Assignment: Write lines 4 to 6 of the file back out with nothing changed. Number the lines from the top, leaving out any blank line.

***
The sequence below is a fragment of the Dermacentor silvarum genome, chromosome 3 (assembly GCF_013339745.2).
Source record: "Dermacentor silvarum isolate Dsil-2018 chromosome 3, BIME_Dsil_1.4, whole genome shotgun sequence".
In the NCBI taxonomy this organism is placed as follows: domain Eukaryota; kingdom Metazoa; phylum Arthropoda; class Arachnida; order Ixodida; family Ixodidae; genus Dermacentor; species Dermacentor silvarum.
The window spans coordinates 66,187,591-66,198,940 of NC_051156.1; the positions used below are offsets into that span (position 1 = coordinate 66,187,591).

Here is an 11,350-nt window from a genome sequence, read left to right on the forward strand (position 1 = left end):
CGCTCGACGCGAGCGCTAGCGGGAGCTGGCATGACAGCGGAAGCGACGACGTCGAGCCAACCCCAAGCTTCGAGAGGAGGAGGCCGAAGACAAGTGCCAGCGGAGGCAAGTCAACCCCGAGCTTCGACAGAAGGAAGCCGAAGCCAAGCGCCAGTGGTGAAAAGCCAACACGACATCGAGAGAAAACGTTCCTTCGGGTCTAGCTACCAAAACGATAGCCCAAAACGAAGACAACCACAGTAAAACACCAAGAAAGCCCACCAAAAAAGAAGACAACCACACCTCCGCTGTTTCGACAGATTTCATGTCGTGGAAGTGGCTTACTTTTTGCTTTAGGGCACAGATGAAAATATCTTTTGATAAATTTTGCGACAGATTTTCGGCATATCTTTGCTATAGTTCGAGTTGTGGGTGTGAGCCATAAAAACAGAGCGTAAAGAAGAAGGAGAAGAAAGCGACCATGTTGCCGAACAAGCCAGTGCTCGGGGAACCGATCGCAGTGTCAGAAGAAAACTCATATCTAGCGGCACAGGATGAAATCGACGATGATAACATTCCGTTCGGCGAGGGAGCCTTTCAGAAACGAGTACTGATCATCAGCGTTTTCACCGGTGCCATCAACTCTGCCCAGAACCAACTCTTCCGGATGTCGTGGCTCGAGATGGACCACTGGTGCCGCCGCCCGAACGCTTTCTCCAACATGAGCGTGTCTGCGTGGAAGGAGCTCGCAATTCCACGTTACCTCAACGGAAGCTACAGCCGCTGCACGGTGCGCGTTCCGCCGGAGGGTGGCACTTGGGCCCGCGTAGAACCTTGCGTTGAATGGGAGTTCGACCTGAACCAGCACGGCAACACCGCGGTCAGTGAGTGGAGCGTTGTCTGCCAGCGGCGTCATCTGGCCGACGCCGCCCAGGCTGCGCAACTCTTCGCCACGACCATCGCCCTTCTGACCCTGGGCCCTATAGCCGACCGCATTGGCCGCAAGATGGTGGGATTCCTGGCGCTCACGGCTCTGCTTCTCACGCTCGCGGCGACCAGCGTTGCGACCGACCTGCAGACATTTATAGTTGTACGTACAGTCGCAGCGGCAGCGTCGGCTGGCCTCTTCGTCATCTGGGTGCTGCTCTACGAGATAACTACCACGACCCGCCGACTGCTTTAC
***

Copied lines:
The window spans coordinates 66,187,591-66,198,940 of NC_051156.1; the positions used below are offsets into that span (position 1 = coordinate 66,187,591).

Here is an 11,350-nt window from a genome sequence, read left to right on the forward strand (position 1 = left end):
CGCTCGACGCGAGCGCTAGCGGGAGCTGGCATGACAGCGGAAGCGACGACGTCGAGCCAACCCCAAGCTTCGAGAGGAGGAGGCCGAAGACAAGTGCCAGCGGAGGCAAGTCAACCCCGAGCTTCGACAGAAGGAAGCCGAAGCCAAGCGCCAGTGGTGAAAAGCCAACACGACATCGAGAGAAAACGTTCCTTCGGGTCTAGCTACCAAAACGATAGCCCAAAACGAAGACAACCACAGTAAAACACCAAGAAAGCCCACCAAAAAAGAAGACAACCACACCTCCGCTGTTTCGACAGATTTCATGTCGTGGAAGTGGCTTACTTTTTGCTTTAGGGCACAGATGAAAATATCTTTTGATAAATTTTGCGACAGATTTTCGGCATATCTTTGCTATAGTTCGAGTTGTGGGTGTGAGCCATAAAAACAGAGCGTAAAGAAGAAGGAGAAGAAAGCGACCATGTTGCCGAACAAGCCAGTGCTCGGGGAACCGATCGCAGTGTCAGAAGAAAACTCATATCTAGCGGCACAGGATGAAATCGACGATGATAACATTCCGTTCGGCGAGGGAGCCTTTCAGAAACGAGTACTGATCATCAGCGTTTTCACCGGTGCCATCAACTCTGCCCAGAACCAACTCTTCCGGATGTCGTGGCTCGAGATGGACCACTGGTGCCGCCGCCCGAACGCTTTCTCCAACATGAGCGTGTCTGCGTGGAAGGAGCTCGCAATTCCACGTTACCTCAACGGAAGCTACAGCCGCTGCACGGTGCGCGTTCCGCCGGAGGGTGGCACTTGGGCCCGCGTAGAACCTTGCGTTGAATGGGAGTTCGACCTGAACCAGCACGGCAACACCGCGGTCAGTGAGTGGAGCGTTGTCTGCCAGCGGCGTCATCTGGCCGACGCCGCCCAGGCTGCGCAACTCTTCGCCACGACCATCGCCCTTCTGACCCTGGGCCCTATAGCCGACCGCATTGGCCGCAAGATGGTGGGATTCCTGGCGCTCACGGCTCTGCTTCTCACGCTCGCGGCGACCAGCGTTGCGACCGACCTGCAGACATTTATAGTTGTACGTACAGTCGCAGCGGCAGCGTCGGCTGGCCTCTTCGTCATCTGGGTGCTGCTCTACGAGATAACTACCACGACCCGCCGACTGCTTTAC